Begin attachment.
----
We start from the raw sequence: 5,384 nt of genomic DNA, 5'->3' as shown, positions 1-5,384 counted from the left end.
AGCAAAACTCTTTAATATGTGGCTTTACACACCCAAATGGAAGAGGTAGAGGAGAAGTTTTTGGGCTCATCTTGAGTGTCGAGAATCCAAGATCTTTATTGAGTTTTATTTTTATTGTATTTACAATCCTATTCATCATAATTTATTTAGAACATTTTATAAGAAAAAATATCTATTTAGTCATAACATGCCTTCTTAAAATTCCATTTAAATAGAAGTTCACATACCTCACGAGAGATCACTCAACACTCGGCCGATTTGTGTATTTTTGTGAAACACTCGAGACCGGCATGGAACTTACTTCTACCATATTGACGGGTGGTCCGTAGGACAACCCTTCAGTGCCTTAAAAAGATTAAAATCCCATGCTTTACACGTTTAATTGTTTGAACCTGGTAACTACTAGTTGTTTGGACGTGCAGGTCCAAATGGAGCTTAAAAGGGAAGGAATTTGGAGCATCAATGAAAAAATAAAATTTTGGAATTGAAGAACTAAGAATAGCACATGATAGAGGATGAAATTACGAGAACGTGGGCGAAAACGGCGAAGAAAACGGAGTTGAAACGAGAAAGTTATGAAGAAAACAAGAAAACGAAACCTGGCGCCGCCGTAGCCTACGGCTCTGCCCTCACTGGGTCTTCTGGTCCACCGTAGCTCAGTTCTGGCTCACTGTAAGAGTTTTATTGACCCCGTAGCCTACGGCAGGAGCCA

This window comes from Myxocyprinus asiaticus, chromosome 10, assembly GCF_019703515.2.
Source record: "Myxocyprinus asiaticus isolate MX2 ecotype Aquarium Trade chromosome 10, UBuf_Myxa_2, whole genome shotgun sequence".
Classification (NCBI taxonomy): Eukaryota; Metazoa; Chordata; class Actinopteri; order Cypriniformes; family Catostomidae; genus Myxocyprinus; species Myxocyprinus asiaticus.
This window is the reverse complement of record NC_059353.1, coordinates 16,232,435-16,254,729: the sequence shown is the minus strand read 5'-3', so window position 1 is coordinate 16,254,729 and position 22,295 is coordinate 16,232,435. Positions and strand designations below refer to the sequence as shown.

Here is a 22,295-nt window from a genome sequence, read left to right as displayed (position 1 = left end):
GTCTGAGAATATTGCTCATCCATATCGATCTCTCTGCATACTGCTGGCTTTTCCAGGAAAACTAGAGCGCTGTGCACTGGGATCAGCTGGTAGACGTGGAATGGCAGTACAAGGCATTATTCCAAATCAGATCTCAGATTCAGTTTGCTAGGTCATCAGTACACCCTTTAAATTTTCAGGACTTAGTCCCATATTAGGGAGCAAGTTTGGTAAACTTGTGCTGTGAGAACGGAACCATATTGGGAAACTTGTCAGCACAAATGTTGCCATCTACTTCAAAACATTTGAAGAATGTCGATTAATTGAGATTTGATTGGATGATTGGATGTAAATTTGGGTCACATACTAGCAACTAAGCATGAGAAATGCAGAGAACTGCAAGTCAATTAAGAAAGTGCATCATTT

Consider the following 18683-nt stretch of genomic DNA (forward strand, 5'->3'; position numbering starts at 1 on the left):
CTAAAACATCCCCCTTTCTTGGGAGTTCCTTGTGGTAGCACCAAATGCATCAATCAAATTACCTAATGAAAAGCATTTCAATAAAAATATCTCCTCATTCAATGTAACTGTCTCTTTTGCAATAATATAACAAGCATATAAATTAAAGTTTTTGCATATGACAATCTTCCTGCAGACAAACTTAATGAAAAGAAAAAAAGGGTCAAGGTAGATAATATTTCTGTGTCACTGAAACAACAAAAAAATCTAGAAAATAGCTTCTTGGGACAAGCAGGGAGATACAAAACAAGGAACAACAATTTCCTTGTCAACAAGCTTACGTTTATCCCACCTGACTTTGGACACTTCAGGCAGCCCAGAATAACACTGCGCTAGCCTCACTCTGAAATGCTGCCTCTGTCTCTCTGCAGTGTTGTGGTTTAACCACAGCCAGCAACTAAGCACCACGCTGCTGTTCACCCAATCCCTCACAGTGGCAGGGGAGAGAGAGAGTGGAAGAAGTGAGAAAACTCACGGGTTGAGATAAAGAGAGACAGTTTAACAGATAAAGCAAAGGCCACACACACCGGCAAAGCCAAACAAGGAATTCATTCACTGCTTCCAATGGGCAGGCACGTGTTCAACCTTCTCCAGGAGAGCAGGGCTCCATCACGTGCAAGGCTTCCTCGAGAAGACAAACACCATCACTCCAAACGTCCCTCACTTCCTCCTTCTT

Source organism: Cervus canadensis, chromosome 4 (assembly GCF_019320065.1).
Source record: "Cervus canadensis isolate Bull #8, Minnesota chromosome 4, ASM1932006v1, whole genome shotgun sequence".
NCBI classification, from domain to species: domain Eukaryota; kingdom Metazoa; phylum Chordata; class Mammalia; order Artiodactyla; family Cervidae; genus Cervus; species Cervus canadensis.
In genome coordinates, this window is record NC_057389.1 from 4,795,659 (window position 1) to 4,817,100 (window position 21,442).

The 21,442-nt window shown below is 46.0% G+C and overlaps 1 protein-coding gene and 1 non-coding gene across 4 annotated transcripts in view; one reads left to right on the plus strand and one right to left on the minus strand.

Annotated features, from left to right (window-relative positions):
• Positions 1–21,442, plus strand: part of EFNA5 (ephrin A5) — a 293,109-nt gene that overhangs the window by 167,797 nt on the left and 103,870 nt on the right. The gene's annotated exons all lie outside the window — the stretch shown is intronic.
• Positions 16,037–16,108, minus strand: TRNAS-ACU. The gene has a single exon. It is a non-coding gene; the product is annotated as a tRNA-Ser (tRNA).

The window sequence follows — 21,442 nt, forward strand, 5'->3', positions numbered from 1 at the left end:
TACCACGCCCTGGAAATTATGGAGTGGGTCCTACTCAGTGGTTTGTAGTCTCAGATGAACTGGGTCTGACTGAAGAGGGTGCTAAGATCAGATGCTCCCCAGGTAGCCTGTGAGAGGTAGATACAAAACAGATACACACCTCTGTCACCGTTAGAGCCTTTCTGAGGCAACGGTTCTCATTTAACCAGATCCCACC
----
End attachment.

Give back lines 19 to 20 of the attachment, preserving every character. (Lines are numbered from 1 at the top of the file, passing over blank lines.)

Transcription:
The window sequence follows — 21,442 nt, forward strand, 5'->3', positions numbered from 1 at the left end:
TACCACGCCCTGGAAATTATGGAGTGGGTCCTACTCAGTGGTTTGTAGTCTCAGATGAACTGGGTCTGACTGAAGAGGGTGCTAAGATCAGATGCTCCCCAGGTAGCCTGTGAGAGGTAGATACAAAACAGATACACACCTCTGTCACCGTTAGAGCCTTTCTGAGGCAACGGTTCTCATTTAACCAGATCCCACC